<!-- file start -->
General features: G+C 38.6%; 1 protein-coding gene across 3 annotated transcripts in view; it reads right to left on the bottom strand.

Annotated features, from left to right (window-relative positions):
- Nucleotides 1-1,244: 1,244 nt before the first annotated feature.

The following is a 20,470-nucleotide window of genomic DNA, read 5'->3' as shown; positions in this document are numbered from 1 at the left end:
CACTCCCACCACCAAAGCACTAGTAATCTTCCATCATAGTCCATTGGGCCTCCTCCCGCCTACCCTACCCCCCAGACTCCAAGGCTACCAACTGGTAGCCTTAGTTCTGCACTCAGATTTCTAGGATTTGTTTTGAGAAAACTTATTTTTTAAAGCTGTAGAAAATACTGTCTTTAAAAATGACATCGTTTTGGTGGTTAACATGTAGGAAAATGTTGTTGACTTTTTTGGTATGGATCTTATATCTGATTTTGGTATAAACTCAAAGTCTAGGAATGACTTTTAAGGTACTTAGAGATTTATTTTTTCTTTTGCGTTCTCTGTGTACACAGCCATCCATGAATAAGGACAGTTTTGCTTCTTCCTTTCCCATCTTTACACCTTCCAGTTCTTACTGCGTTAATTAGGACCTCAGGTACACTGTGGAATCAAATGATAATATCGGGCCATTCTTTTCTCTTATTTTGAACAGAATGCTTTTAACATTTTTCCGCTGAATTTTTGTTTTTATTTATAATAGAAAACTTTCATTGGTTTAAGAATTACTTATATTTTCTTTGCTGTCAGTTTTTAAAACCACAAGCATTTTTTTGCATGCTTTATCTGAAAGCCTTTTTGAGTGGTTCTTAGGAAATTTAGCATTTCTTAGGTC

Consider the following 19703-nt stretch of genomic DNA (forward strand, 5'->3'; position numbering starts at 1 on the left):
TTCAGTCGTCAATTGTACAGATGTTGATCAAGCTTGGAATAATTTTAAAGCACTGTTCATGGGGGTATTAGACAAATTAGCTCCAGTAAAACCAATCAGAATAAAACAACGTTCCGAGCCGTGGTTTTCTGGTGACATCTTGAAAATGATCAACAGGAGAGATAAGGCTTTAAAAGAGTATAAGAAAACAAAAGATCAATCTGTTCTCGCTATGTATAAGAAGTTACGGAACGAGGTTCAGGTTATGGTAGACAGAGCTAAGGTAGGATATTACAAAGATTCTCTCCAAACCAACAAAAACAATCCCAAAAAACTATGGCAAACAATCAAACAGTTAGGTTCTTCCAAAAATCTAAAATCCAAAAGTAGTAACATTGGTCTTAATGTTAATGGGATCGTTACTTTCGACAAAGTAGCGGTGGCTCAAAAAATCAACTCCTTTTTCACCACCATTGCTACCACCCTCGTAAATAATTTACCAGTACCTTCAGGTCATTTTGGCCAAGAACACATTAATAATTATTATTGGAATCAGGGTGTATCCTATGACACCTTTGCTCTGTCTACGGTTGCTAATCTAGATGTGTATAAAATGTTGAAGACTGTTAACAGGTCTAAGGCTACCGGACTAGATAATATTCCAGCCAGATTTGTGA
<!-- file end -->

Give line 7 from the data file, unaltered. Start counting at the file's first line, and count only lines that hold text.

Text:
TTCAGTCGTCAATTGTACAGATGTTGATCAAGCTTGGAATAATTTTAAAGCACTGTTCATGGGGGTATTAGACAAATTAGCTCCAGTAAAACCAATCAGAATAAAACAACGTTCCGAGCCGTGGTTTTCTGGTGACATCTTGAAAATGATCAACAGGAGAGATAAGGCTTTAAAAGAGTATAAGAAAACAAAAGATCAATCTGTTCTCGCTATGTATAAGAAGTTACGGAACGAGGTTCAGGTTATGGTAGACAGAGCTAAGGTAGGATATTACAAAGATTCTCTCCAAACCAACAAAAACAATCCCAAAAAACTATGGCAAACAATCAAACAGTTAGGTTCTTCCAAAAATCTAAAATCCAAAAGTAGTAACATTGGTCTTAATGTTAATGGGATCGTTACTTTCGACAAAGTAGCGGTGGCTCAAAAAATCAACTCCTTTTTCACCACCATTGCTACCACCCTCGTAAATAATTTACCAGTACCTTCAGGTCATTTTGGCCAAGAACACATTAATAATTATTATTGGAATCAGGGTGTATCCTATGACACCTTTGCTCTGTCTACGGTTGCTAATCTAGATGTGTATAAAATGTTGAAGACTGTTAACAGGTCTAAGGCTACCGGACTAGATAATATTCCAGCCAGATTTGTGA